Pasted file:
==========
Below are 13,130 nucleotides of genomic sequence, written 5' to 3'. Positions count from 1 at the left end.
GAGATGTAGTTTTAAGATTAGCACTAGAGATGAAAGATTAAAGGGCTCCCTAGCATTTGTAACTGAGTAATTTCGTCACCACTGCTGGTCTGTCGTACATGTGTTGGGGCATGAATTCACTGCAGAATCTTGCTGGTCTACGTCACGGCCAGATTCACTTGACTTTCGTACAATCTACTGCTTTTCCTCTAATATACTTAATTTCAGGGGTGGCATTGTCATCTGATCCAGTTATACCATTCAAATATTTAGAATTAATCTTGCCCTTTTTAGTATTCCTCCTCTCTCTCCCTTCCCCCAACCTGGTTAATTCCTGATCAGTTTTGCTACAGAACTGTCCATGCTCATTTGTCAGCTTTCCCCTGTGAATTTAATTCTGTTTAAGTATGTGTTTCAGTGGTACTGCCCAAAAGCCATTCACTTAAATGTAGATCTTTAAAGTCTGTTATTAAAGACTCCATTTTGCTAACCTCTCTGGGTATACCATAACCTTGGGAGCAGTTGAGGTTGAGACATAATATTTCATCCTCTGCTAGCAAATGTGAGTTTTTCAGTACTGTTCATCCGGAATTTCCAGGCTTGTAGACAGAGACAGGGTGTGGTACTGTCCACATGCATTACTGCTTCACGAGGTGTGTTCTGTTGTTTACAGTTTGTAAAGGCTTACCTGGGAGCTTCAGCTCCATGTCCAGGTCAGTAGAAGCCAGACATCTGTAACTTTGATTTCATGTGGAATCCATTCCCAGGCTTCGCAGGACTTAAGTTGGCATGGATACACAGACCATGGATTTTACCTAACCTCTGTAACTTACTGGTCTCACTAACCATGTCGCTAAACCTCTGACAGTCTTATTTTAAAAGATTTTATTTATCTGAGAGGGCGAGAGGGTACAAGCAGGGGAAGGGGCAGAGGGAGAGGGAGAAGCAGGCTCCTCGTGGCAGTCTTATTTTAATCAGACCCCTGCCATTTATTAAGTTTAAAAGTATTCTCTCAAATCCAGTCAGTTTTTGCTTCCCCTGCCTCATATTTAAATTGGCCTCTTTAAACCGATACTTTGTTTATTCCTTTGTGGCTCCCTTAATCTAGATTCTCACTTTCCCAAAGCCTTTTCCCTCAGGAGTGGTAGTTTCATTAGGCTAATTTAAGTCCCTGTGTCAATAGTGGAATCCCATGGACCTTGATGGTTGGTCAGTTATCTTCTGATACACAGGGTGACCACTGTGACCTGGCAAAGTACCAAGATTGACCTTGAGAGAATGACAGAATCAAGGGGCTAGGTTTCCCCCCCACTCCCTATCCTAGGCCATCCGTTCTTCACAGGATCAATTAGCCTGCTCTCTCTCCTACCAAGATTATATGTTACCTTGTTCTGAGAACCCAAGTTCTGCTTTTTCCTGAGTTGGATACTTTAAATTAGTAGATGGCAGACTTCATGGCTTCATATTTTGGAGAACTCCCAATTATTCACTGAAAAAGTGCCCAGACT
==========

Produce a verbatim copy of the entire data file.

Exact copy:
Below are 13,130 nucleotides of genomic sequence, written 5' to 3'. Positions count from 1 at the left end.
GAGATGTAGTTTTAAGATTAGCACTAGAGATGAAAGATTAAAGGGCTCCCTAGCATTTGTAACTGAGTAATTTCGTCACCACTGCTGGTCTGTCGTACATGTGTTGGGGCATGAATTCACTGCAGAATCTTGCTGGTCTACGTCACGGCCAGATTCACTTGACTTTCGTACAATCTACTGCTTTTCCTCTAATATACTTAATTTCAGGGGTGGCATTGTCATCTGATCCAGTTATACCATTCAAATATTTAGAATTAATCTTGCCCTTTTTAGTATTCCTCCTCTCTCTCCCTTCCCCCAACCTGGTTAATTCCTGATCAGTTTTGCTACAGAACTGTCCATGCTCATTTGTCAGCTTTCCCCTGTGAATTTAATTCTGTTTAAGTATGTGTTTCAGTGGTACTGCCCAAAAGCCATTCACTTAAATGTAGATCTTTAAAGTCTGTTATTAAAGACTCCATTTTGCTAACCTCTCTGGGTATACCATAACCTTGGGAGCAGTTGAGGTTGAGACATAATATTTCATCCTCTGCTAGCAAATGTGAGTTTTTCAGTACTGTTCATCCGGAATTTCCAGGCTTGTAGACAGAGACAGGGTGTGGTACTGTCCACATGCATTACTGCTTCACGAGGTGTGTTCTGTTGTTTACAGTTTGTAAAGGCTTACCTGGGAGCTTCAGCTCCATGTCCAGGTCAGTAGAAGCCAGACATCTGTAACTTTGATTTCATGTGGAATCCATTCCCAGGCTTCGCAGGACTTAAGTTGGCATGGATACACAGACCATGGATTTTACCTAACCTCTGTAACTTACTGGTCTCACTAACCATGTCGCTAAACCTCTGACAGTCTTATTTTAAAAGATTTTATTTATCTGAGAGGGCGAGAGGGTACAAGCAGGGGAAGGGGCAGAGGGAGAGGGAGAAGCAGGCTCCTCGTGGCAGTCTTATTTTAATCAGACCCCTGCCATTTATTAAGTTTAAAAGTATTCTCTCAAATCCAGTCAGTTTTTGCTTCCCCTGCCTCATATTTAAATTGGCCTCTTTAAACCGATACTTTGTTTATTCCTTTGTGGCTCCCTTAATCTAGATTCTCACTTTCCCAAAGCCTTTTCCCTCAGGAGTGGTAGTTTCATTAGGCTAATTTAAGTCCCTGTGTCAATAGTGGAATCCCATGGACCTTGATGGTTGGTCAGTTATCTTCTGATACACAGGGTGACCACTGTGACCTGGCAAAGTACCAAGATTGACCTTGAGAGAATGACAGAATCAAGGGGCTAGGTTTCCCCCCCACTCCCTATCCTAGGCCATCCGTTCTTCACAGGATCAATTAGCCTGCTCTCTCTCCTACCAAGATTATATGTTACCTTGTTCTGAGAACCCAAGTTCTGCTTTTTCCTGAGTTGGATACTTTAAATTAGTAGATGGCAGACTTCATGGCTTCATATTTTGGAGAACTCCCAATTATTCACTGAAAAAGTGCCCAGACT